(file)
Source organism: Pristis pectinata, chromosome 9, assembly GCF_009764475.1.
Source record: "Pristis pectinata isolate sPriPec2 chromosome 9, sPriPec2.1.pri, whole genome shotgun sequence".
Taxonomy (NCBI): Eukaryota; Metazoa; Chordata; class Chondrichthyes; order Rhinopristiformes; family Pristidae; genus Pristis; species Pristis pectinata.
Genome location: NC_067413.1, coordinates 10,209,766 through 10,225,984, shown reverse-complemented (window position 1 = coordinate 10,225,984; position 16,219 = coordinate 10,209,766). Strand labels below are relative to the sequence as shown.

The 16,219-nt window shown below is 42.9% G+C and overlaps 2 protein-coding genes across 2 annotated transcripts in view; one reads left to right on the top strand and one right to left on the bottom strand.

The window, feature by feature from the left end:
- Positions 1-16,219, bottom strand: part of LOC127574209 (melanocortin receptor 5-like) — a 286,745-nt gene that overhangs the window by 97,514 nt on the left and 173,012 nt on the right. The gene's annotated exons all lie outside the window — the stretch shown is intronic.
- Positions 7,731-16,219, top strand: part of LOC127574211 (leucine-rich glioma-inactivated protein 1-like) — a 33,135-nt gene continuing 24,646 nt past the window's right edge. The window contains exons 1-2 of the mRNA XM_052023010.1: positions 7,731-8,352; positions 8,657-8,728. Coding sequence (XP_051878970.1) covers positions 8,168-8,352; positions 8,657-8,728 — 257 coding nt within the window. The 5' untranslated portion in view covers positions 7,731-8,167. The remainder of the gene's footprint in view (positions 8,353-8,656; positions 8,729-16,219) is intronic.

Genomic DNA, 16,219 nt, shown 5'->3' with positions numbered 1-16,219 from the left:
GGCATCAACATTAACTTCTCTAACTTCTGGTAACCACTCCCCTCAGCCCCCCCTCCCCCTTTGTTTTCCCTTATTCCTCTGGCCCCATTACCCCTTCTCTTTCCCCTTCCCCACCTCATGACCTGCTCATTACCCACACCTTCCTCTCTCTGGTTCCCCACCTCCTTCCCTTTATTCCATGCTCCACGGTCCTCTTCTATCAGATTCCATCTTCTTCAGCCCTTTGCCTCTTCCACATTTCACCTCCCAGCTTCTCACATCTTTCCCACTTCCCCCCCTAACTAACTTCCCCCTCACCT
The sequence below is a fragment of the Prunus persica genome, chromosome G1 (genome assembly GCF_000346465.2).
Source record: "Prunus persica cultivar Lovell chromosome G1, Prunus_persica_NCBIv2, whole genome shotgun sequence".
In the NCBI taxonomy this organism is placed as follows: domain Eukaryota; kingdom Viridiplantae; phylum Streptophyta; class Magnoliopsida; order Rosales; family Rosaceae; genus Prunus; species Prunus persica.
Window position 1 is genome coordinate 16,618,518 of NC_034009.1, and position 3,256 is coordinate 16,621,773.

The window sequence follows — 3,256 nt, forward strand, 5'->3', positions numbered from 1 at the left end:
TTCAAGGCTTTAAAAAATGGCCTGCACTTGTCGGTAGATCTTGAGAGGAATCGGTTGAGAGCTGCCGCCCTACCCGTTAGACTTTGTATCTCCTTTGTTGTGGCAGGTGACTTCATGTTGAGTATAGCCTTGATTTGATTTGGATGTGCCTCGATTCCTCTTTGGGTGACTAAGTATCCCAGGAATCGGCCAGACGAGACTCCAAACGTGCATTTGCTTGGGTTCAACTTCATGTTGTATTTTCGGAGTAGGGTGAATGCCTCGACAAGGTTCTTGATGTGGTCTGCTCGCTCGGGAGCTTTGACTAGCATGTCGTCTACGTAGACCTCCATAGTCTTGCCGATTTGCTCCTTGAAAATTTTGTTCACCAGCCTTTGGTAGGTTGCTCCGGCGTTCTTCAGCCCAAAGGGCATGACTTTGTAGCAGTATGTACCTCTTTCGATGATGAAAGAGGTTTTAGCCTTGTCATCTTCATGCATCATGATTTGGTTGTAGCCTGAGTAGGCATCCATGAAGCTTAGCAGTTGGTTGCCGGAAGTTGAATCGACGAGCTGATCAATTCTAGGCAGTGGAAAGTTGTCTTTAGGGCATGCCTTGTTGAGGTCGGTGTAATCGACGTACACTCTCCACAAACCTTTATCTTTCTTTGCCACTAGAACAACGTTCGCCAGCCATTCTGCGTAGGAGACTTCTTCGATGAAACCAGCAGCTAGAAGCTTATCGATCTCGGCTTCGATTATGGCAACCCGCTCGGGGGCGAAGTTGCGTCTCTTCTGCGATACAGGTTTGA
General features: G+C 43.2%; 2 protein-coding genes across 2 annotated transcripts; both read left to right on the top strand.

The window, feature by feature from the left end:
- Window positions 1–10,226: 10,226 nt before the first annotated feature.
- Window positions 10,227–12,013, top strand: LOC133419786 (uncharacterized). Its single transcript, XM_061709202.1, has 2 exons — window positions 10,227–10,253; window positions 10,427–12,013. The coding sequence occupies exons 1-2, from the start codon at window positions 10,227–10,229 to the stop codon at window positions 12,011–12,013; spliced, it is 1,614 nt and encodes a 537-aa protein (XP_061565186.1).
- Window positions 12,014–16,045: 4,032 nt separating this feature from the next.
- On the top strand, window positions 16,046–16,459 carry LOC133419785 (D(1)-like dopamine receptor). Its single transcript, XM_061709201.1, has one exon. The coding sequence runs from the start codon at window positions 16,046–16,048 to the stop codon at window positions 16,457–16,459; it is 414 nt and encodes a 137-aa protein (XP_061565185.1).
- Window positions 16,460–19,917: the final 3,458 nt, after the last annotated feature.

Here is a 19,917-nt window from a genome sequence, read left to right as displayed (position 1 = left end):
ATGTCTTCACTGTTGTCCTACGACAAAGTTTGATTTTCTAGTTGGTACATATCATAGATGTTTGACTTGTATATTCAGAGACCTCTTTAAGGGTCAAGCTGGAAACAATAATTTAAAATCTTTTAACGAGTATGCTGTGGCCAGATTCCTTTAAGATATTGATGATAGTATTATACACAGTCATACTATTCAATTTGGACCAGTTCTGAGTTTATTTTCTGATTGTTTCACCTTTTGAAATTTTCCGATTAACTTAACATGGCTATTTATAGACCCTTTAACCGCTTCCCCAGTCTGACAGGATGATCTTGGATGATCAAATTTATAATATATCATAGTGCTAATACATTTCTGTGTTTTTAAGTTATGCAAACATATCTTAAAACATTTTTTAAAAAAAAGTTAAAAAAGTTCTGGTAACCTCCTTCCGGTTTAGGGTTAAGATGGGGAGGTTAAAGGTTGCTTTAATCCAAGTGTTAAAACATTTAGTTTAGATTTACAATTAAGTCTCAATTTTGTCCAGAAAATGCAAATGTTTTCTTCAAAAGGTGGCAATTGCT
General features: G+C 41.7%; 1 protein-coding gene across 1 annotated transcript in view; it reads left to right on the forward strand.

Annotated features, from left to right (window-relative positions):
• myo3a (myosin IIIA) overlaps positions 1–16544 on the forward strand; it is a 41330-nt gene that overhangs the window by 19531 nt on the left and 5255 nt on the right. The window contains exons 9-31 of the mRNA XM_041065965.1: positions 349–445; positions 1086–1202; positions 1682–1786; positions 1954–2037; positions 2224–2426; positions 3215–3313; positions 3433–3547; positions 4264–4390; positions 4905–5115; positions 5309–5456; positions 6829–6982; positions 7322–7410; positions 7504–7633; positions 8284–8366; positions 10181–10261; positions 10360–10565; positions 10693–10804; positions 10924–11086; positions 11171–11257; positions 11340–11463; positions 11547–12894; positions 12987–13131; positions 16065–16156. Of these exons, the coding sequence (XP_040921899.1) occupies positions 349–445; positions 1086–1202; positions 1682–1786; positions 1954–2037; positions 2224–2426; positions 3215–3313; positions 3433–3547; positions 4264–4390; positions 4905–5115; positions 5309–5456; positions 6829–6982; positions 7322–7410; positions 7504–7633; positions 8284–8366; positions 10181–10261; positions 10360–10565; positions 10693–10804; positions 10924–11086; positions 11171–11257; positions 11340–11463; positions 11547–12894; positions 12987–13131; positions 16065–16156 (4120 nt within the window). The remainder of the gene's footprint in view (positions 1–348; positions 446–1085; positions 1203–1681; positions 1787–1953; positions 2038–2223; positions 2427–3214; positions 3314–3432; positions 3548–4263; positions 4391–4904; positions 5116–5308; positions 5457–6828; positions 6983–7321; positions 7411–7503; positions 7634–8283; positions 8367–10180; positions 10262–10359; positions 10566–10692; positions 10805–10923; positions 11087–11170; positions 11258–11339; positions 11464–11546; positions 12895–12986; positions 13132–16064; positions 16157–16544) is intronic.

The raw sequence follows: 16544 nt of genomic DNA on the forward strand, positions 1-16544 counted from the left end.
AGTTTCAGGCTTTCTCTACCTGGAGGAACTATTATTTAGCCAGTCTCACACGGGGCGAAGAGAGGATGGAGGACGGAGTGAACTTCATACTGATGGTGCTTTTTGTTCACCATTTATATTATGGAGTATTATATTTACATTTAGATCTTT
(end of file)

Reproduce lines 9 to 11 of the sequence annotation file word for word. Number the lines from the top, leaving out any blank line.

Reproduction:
Genomic DNA, 16,219 nt, shown 5'->3' with positions numbered 1-16,219 from the left:
GGCATCAACATTAACTTCTCTAACTTCTGGTAACCACTCCCCTCAGCCCCCCCTCCCCCTTTGTTTTCCCTTATTCCTCTGGCCCCATTACCCCTTCTCTTTCCCCTTCCCCACCTCATGACCTGCTCATTACCCACACCTTCCTCTCTCTGGTTCCCCACCTCCTTCCCTTTATTCCATGCTCCACGGTCCTCTTCTATCAGATTCCATCTTCTTCAGCCCTTTGCCTCTTCCACATTTCACCTCCCAGCTTCTCACATCTTTCCCACTTCCCCCCCTAACTAACTTCCCCCTCACCT
The sequence below is a fragment of the Prunus persica genome, chromosome G1 (genome assembly GCF_000346465.2).